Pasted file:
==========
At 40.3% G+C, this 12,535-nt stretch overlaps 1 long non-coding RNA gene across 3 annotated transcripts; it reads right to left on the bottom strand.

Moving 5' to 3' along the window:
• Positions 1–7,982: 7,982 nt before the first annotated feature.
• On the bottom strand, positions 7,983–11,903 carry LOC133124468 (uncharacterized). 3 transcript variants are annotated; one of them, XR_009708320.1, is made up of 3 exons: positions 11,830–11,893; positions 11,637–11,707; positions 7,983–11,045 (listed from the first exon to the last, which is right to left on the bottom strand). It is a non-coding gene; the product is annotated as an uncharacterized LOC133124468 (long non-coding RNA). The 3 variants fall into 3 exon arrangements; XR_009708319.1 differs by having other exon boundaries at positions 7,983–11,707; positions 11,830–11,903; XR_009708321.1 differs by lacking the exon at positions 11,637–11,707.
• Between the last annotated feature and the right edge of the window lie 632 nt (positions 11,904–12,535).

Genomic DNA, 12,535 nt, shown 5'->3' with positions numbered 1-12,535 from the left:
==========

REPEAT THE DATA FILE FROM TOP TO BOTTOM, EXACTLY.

At 40.3% G+C, this 12,535-nt stretch overlaps 1 long non-coding RNA gene across 3 annotated transcripts; it reads right to left on the bottom strand.

Moving 5' to 3' along the window:
• Positions 1–7,982: 7,982 nt before the first annotated feature.
• On the bottom strand, positions 7,983–11,903 carry LOC133124468 (uncharacterized). 3 transcript variants are annotated; one of them, XR_009708320.1, is made up of 3 exons: positions 11,830–11,893; positions 11,637–11,707; positions 7,983–11,045 (listed from the first exon to the last, which is right to left on the bottom strand). It is a non-coding gene; the product is annotated as an uncharacterized LOC133124468 (long non-coding RNA). The 3 variants fall into 3 exon arrangements; XR_009708319.1 differs by having other exon boundaries at positions 7,983–11,707; positions 11,830–11,903; XR_009708321.1 differs by lacking the exon at positions 11,637–11,707.
• Between the last annotated feature and the right edge of the window lie 632 nt (positions 11,904–12,535).

Genomic DNA, 12,535 nt, shown 5'->3' with positions numbered 1-12,535 from the left: